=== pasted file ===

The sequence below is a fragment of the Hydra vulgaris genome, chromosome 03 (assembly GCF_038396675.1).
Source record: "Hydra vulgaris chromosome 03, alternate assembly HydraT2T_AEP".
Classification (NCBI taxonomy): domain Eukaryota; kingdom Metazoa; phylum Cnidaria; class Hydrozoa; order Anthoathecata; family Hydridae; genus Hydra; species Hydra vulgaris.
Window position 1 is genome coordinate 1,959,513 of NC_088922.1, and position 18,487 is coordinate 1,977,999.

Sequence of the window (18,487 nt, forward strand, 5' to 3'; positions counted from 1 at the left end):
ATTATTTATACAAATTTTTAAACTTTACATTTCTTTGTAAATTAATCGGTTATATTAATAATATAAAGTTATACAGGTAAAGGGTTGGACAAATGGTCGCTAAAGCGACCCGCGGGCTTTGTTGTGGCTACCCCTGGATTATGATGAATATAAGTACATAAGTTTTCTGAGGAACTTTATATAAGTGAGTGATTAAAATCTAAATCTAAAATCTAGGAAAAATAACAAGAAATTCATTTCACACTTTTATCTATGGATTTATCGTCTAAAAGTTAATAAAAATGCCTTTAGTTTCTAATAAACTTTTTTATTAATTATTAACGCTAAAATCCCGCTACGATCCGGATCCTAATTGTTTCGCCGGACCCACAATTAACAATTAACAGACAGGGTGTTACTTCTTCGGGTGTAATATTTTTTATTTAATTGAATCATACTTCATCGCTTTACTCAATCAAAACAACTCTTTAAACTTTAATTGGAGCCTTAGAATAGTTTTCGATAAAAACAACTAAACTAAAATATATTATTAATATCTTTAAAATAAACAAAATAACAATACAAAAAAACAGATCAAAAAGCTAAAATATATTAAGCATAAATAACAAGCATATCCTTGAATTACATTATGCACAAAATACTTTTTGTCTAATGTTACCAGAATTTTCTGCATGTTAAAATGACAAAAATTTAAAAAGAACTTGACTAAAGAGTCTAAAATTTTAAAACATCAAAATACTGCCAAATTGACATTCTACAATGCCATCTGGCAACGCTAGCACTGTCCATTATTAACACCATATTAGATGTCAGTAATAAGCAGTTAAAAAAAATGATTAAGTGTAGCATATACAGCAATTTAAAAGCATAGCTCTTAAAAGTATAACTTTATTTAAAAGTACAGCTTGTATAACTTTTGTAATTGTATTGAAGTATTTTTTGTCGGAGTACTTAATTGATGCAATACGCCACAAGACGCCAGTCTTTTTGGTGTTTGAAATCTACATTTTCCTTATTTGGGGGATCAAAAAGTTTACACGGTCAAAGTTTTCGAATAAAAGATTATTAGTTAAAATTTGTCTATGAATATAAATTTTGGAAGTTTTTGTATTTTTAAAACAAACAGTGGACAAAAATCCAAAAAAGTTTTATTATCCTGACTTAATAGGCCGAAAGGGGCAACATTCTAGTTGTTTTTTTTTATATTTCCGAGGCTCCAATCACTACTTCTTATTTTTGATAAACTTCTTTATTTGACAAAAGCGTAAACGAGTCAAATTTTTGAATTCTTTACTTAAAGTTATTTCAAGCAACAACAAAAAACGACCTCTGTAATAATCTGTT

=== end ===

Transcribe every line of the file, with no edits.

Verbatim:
The sequence below is a fragment of the Hydra vulgaris genome, chromosome 03 (assembly GCF_038396675.1).
Source record: "Hydra vulgaris chromosome 03, alternate assembly HydraT2T_AEP".
Classification (NCBI taxonomy): domain Eukaryota; kingdom Metazoa; phylum Cnidaria; class Hydrozoa; order Anthoathecata; family Hydridae; genus Hydra; species Hydra vulgaris.
Window position 1 is genome coordinate 1,959,513 of NC_088922.1, and position 18,487 is coordinate 1,977,999.

Sequence of the window (18,487 nt, forward strand, 5' to 3'; positions counted from 1 at the left end):
ATTATTTATACAAATTTTTAAACTTTACATTTCTTTGTAAATTAATCGGTTATATTAATAATATAAAGTTATACAGGTAAAGGGTTGGACAAATGGTCGCTAAAGCGACCCGCGGGCTTTGTTGTGGCTACCCCTGGATTATGATGAATATAAGTACATAAGTTTTCTGAGGAACTTTATATAAGTGAGTGATTAAAATCTAAATCTAAAATCTAGGAAAAATAACAAGAAATTCATTTCACACTTTTATCTATGGATTTATCGTCTAAAAGTTAATAAAAATGCCTTTAGTTTCTAATAAACTTTTTTATTAATTATTAACGCTAAAATCCCGCTACGATCCGGATCCTAATTGTTTCGCCGGACCCACAATTAACAATTAACAGACAGGGTGTTACTTCTTCGGGTGTAATATTTTTTATTTAATTGAATCATACTTCATCGCTTTACTCAATCAAAACAACTCTTTAAACTTTAATTGGAGCCTTAGAATAGTTTTCGATAAAAACAACTAAACTAAAATATATTATTAATATCTTTAAAATAAACAAAATAACAATACAAAAAAACAGATCAAAAAGCTAAAATATATTAAGCATAAATAACAAGCATATCCTTGAATTACATTATGCACAAAATACTTTTTGTCTAATGTTACCAGAATTTTCTGCATGTTAAAATGACAAAAATTTAAAAAGAACTTGACTAAAGAGTCTAAAATTTTAAAACATCAAAATACTGCCAAATTGACATTCTACAATGCCATCTGGCAACGCTAGCACTGTCCATTATTAACACCATATTAGATGTCAGTAATAAGCAGTTAAAAAAAATGATTAAGTGTAGCATATACAGCAATTTAAAAGCATAGCTCTTAAAAGTATAACTTTATTTAAAAGTACAGCTTGTATAACTTTTGTAATTGTATTGAAGTATTTTTTGTCGGAGTACTTAATTGATGCAATACGCCACAAGACGCCAGTCTTTTTGGTGTTTGAAATCTACATTTTCCTTATTTGGGGGATCAAAAAGTTTACACGGTCAAAGTTTTCGAATAAAAGATTATTAGTTAAAATTTGTCTATGAATATAAATTTTGGAAGTTTTTGTATTTTTAAAACAAACAGTGGACAAAAATCCAAAAAAGTTTTATTATCCTGACTTAATAGGCCGAAAGGGGCAACATTCTAGTTGTTTTTTTTTATATTTCCGAGGCTCCAATCACTACTTCTTATTTTTGATAAACTTCTTTATTTGACAAAAGCGTAAACGAGTCAAATTTTTGAATTCTTTACTTAAAGTTATTTCAAGCAACAACAAAAAACGACCTCTGTAATAATCTGTT